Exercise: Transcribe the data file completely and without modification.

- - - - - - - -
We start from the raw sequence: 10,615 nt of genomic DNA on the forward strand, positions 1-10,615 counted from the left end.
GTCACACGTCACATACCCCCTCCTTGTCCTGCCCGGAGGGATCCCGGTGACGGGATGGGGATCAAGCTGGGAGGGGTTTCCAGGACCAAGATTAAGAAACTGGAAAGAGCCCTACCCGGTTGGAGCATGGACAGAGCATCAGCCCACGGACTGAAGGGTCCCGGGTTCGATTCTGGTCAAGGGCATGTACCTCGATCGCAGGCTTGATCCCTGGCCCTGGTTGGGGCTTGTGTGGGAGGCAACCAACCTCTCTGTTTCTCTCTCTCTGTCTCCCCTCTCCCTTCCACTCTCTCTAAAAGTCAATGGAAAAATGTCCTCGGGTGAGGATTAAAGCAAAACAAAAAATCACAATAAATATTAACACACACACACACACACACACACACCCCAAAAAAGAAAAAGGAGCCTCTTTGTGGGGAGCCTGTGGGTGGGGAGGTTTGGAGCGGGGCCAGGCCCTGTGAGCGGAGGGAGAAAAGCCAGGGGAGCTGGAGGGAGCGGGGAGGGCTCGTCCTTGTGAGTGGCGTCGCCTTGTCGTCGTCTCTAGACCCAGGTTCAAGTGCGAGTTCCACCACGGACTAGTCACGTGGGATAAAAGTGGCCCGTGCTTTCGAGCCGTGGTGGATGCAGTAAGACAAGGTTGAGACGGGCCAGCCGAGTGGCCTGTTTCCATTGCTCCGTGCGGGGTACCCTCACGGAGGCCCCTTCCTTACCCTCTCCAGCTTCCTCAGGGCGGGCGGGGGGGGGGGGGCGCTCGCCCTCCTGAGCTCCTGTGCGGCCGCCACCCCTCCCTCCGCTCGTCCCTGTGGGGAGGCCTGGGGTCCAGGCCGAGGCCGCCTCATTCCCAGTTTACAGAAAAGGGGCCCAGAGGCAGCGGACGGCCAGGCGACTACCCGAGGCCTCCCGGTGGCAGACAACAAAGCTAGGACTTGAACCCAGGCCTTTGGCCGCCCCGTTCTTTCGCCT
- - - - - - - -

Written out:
We start from the raw sequence: 10,615 nt of genomic DNA on the forward strand, positions 1-10,615 counted from the left end.
GTCACACGTCACATACCCCCTCCTTGTCCTGCCCGGAGGGATCCCGGTGACGGGATGGGGATCAAGCTGGGAGGGGTTTCCAGGACCAAGATTAAGAAACTGGAAAGAGCCCTACCCGGTTGGAGCATGGACAGAGCATCAGCCCACGGACTGAAGGGTCCCGGGTTCGATTCTGGTCAAGGGCATGTACCTCGATCGCAGGCTTGATCCCTGGCCCTGGTTGGGGCTTGTGTGGGAGGCAACCAACCTCTCTGTTTCTCTCTCTCTGTCTCCCCTCTCCCTTCCACTCTCTCTAAAAGTCAATGGAAAAATGTCCTCGGGTGAGGATTAAAGCAAAACAAAAAATCACAATAAATATTAACACACACACACACACACACACACACCCCAAAAAAGAAAAAGGAGCCTCTTTGTGGGGAGCCTGTGGGTGGGGAGGTTTGGAGCGGGGCCAGGCCCTGTGAGCGGAGGGAGAAAAGCCAGGGGAGCTGGAGGGAGCGGGGAGGGCTCGTCCTTGTGAGTGGCGTCGCCTTGTCGTCGTCTCTAGACCCAGGTTCAAGTGCGAGTTCCACCACGGACTAGTCACGTGGGATAAAAGTGGCCCGTGCTTTCGAGCCGTGGTGGATGCAGTAAGACAAGGTTGAGACGGGCCAGCCGAGTGGCCTGTTTCCATTGCTCCGTGCGGGGTACCCTCACGGAGGCCCCTTCCTTACCCTCTCCAGCTTCCTCAGGGCGGGCGGGGGGGGGGGGGCGCTCGCCCTCCTGAGCTCCTGTGCGGCCGCCACCCCTCCCTCCGCTCGTCCCTGTGGGGAGGCCTGGGGTCCAGGCCGAGGCCGCCTCATTCCCAGTTTACAGAAAAGGGGCCCAGAGGCAGCGGACGGCCAGGCGACTACCCGAGGCCTCCCGGTGGCAGACAACAAAGCTAGGACTTGAACCCAGGCCTTTGGCCGCCCCGTTCTTTCGCCT